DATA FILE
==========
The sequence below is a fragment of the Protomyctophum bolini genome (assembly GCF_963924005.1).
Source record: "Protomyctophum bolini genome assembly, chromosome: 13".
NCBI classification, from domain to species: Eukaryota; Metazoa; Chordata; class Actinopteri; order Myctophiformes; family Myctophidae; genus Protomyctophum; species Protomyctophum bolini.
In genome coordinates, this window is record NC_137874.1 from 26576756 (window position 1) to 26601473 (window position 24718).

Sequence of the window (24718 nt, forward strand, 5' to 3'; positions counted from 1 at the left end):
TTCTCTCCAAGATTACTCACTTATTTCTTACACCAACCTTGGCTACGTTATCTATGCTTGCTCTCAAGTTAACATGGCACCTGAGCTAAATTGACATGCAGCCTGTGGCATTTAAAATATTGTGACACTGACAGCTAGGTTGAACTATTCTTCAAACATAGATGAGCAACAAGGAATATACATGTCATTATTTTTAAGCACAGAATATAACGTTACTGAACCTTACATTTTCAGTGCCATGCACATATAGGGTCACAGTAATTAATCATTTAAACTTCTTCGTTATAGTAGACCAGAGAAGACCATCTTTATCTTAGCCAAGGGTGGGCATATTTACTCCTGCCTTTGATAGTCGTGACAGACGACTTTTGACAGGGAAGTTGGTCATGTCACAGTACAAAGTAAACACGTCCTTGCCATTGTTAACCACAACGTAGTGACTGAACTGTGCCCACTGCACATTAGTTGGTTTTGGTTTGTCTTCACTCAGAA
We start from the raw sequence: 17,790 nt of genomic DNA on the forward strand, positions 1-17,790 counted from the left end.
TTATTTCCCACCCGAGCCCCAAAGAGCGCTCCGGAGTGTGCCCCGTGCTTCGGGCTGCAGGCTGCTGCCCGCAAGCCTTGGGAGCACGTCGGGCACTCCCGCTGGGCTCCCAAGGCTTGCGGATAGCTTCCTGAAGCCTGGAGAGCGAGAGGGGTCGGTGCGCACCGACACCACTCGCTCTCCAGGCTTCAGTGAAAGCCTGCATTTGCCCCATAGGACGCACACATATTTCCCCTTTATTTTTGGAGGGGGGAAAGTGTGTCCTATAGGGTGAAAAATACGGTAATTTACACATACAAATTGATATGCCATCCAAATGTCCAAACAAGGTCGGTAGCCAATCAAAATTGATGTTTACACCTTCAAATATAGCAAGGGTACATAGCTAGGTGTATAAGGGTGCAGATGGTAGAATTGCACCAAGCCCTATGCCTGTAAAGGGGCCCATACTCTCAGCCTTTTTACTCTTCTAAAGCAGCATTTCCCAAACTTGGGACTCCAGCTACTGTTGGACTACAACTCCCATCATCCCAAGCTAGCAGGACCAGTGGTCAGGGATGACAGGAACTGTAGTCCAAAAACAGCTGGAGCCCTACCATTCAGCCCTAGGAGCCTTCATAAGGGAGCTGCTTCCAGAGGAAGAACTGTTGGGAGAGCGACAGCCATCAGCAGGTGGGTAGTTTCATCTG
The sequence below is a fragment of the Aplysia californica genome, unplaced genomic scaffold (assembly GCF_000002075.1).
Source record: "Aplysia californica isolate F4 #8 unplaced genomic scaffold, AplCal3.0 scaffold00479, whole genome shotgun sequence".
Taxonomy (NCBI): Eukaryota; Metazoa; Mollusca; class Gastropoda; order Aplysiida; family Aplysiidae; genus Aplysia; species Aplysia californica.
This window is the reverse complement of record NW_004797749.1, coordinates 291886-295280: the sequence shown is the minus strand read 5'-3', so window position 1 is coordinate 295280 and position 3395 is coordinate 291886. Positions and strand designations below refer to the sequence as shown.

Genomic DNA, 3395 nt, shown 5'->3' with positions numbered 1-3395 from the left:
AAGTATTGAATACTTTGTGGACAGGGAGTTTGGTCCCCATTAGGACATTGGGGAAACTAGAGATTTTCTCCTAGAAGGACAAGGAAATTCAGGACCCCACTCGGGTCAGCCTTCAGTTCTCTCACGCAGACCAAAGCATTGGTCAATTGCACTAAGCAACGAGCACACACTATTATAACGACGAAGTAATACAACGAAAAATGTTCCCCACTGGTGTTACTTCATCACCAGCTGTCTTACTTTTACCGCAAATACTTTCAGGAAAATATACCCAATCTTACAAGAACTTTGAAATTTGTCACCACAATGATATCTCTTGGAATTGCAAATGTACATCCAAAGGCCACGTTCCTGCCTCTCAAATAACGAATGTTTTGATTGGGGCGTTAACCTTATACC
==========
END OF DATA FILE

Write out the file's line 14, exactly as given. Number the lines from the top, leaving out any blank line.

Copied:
AAGTATTGAATACTTTGTGGACAGGGAGTTTGGTCCCCATTAGGACATTGGGGAAACTAGAGATTTTCTCCTAGAAGGACAAGGAAATTCAGGACCCCACTCGGGTCAGCCTTCAGTTCTCTCACGCAGACCAAAGCATTGGTCAATTGCACTAAGCAACGAGCACACACTATTATAACGACGAAGTAATACAACGAAAAATGTTCCCCACTGGTGTTACTTCATCACCAGCTGTCTTACTTTTACCGCAAATACTTTCAGGAAAATATACCCAATCTTACAAGAACTTTGAAATTTGTCACCACAATGATATCTCTTGGAATTGCAAATGTACATCCAAAGGCCACGTTCCTGCCTCTCAAATAACGAATGTTTTGATTGGGGCGTTAACCTTATACC